Painting light and shadow in watercolour
From the day the sun set its eyes on the earth there was light. I
think of light as something created by the sun illuminating the earth's
atmosphere fitter, and falling gently to surface like snow. Therefore,
artists need light to paint.
Light comes in many forms. Light has colour and different
intensities; it can be direct or reflected; it can define local colour,
obscure and after local colour. Becoming acutely aware of specific
lighting conditions can make you a better painter.
A watercolour painting depicting light and shadows.
Before you begin to paint, take time to study the colour; intensity
and other qualities of light. Ask yourself whether it's warm or cool,
clear or hazy direct (such as a spot light) or filtered (such as a flood
There is a big difference between going out to paint what you see and
to paint the light you see. This is one component of painting we can't
do without. A watercolourist who has worked with the medium is aware of
its great benefits, permitting one to get the simple effects, an
awareness of and sensivity to the colour of light be it natural or
Watercolour makes it possible for you to be spontaneous to pare a
subject to its essentials, and perfect the medium for catching effects
of lights. It transforms your imagination to reality. Through the ages
artists have been concerned about these two major aspects of painting
light and shadow showing how light strikes on an object and particularly
in watercolours. How to capture the elusive luminous quality of light in
We are out in that glorious light of the world where we experience
until the hour when only man-made light is left. You will discover how
to capture the grace and beauty of nature, how to paint the seasons, and
how to harness the power of light and more.
Depending on the nature of the day, reflected light can be a very
important part of your painting. The strong colour is the most
expressive element in the artist's vocabulary. To relegate colour to a
secondary role is to communicate with half a vocabulary. Notice the
differences I have made on the painting.
I have expressed in colours what I felt and understood of the entire
landscape. I have titled the painting "Evening shadows". You will
observe a bluish yellow light appearing on the sky and the earth is lit
with a very light yellow colour and the whole picture appears to sparkle
with light and colour.
You can feel the colour of the road coming through the shadows. In
the background a grove of trees along the bark cast very dark shadows.
The foliage of the trees acts as an umbrella and prevents light from
working its way into the shadows. Instead of trying to paint individual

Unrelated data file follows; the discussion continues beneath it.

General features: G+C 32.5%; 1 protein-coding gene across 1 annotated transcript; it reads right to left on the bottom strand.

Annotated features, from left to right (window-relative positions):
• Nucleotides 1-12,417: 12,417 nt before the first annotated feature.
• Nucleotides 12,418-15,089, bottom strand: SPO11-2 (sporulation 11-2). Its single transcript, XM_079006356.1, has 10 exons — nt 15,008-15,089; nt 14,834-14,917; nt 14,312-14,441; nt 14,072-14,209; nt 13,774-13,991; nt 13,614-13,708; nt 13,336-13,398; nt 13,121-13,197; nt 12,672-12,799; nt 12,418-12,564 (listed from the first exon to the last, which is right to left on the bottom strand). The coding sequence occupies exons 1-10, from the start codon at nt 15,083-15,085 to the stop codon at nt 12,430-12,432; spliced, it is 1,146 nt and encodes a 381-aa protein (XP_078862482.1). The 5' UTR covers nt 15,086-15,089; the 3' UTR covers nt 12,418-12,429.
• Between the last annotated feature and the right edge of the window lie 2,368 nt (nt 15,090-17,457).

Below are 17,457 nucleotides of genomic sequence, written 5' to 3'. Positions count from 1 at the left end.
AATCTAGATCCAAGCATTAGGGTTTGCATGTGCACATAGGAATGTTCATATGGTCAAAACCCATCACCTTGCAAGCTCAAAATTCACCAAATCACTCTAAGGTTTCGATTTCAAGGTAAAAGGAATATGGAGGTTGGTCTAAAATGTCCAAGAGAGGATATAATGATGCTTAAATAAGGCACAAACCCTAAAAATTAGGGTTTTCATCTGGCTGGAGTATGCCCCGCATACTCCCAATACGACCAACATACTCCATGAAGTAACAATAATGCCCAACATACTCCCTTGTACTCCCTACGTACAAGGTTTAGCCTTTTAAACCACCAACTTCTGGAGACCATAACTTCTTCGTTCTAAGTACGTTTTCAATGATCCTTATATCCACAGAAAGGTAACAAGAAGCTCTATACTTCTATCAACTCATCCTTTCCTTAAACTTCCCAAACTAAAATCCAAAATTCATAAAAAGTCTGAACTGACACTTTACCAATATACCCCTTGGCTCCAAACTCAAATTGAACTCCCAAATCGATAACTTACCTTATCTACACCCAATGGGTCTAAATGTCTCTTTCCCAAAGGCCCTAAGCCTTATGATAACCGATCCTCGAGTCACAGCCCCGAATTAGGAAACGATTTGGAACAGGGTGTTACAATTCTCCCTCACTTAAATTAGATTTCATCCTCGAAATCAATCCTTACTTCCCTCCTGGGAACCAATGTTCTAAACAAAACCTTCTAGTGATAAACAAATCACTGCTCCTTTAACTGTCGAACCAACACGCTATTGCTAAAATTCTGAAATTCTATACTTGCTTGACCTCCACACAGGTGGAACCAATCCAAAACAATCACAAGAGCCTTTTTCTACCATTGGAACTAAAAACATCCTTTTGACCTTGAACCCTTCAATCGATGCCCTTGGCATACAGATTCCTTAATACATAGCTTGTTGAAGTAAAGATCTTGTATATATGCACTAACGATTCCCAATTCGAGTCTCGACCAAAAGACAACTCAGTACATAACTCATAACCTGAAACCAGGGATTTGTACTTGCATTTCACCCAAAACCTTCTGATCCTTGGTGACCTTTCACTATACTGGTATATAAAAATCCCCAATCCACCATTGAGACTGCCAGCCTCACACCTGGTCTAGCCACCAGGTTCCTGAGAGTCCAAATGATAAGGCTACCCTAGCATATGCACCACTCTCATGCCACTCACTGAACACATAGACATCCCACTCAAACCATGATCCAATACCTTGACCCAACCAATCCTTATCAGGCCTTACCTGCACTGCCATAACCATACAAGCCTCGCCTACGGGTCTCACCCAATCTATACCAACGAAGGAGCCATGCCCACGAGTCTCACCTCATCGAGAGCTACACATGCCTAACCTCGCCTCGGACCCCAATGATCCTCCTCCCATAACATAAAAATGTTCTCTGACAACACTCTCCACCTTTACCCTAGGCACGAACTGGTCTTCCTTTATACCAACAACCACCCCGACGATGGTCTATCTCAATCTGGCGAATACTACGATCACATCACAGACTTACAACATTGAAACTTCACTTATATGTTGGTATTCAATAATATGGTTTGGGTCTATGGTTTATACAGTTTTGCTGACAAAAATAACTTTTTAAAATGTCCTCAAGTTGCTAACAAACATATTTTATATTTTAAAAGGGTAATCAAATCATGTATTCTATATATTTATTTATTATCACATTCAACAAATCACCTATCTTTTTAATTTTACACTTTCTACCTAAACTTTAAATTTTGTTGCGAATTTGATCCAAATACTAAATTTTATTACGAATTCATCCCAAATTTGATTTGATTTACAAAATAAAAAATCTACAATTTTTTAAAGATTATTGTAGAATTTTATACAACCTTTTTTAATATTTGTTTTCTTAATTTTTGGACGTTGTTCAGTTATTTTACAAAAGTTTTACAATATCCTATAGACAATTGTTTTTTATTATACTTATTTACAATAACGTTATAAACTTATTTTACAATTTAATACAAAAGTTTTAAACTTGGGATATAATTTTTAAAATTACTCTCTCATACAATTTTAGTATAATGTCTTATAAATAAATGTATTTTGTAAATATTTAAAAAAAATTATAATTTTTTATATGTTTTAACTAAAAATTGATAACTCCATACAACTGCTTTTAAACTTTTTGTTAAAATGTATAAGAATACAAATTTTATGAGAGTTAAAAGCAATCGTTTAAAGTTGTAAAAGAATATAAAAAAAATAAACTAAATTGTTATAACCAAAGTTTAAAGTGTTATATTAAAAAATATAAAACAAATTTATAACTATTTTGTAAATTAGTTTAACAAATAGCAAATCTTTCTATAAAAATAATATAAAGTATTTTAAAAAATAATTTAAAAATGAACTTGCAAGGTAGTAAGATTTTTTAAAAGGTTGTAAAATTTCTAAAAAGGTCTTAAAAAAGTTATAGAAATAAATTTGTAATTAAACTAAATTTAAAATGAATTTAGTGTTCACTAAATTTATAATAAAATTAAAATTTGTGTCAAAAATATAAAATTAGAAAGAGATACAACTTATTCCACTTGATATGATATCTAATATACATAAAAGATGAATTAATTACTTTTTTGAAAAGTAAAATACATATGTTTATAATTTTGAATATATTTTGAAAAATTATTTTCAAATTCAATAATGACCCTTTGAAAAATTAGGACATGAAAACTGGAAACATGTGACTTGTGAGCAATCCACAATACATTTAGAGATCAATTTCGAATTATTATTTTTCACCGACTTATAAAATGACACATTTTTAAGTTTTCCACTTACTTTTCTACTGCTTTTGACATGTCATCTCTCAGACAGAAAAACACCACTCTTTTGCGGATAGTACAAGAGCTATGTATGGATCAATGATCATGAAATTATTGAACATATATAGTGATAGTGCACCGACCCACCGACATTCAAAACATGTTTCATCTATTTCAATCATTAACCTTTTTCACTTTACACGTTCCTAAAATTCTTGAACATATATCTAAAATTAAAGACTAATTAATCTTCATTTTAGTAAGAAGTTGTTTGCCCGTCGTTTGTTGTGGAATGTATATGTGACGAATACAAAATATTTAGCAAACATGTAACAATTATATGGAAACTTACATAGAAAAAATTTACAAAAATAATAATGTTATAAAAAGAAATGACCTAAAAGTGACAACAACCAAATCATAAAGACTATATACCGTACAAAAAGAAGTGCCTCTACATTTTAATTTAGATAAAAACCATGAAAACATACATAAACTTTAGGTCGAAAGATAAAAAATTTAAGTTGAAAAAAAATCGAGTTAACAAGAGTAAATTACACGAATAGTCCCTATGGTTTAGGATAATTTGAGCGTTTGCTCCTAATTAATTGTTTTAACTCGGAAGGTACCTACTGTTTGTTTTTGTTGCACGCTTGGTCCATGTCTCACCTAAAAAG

leaves let your brush strokes suggest them. The colours and tones in the
background trees are of a dark texture to give strength and stability to
Notice now I have used rugged dry brush strokes on the tree trunks to
suggest the texture of peeling bark. The painting is a remarkable of not
only composition but also of light and colour. It is also composed
entirely of greys ranging from palest tint to the deepest grey-brown
giving an impression of consistent harmonious light.
One of the most attractive qualities about watercolour is the ability
to express even the most transient effects of light, colour and
atmosphere found in nature. The appeal of this painting lies in the
delicate transition from pale delicate washes to strong dark colours.
Shadows play an important role in conveying an impression of bright
sunlight. Since the foreground trees are mostly indicated by dark green
patches they appear more intense and our eye is automatically drawn to
it; thus they form the focal point of the picture.
The old rusty fence is part of the subject of my painting, but
somehow it looks lost. However, you may observe how pale dry brush
strokes indicate a broken fence. I have kept the greatest of detail in
the foreground and simplified the background sky with a light wash.
Tones and colours are much effective in the foreground than in the back
ground. No other medium can quite match up to the unique freshness and
delicacy of watercolour that is if you know how to mix the correct
For a beginner to paint in this medium can be very frustrating when
colours that sparkle like jewels on the palette end up looking like mud
on the paper. So why do thing's go wrong? Mostly muddy colour is the
result of muddy thinking. In an effort to make something look real; a
novice painter tends to fiddle around on the paper pushing and prodding
the paint and building up dense, chalky layers of colour. When pure
unmixed colour is brushed on to white paper and allowed to settled
undisturbed, the effect is clear and luminous.
So do not prod, dab or scrab your colours once they are on the
drawing paper. Be sure of the colour you want before applying it, and
then brush it on quickly and confidently. Watercolour is like playing
golf; the fewer strokes you use, the better. Don't be a slave to your
subject break lose from it and let your enjoyment of it come through in
To get more expressive power into your painting is vital to put more
energy without losing control of the medium requires skill, and this can
only be gained through constant practice. The more you paint, the more
you get the feel of the subject many times so as to become familiar with
Learning to paint in watercolours is like learning to drive a car.
The ride may be a bit bumpy and jolting at first, but the more you do
it, the smoother it becomes.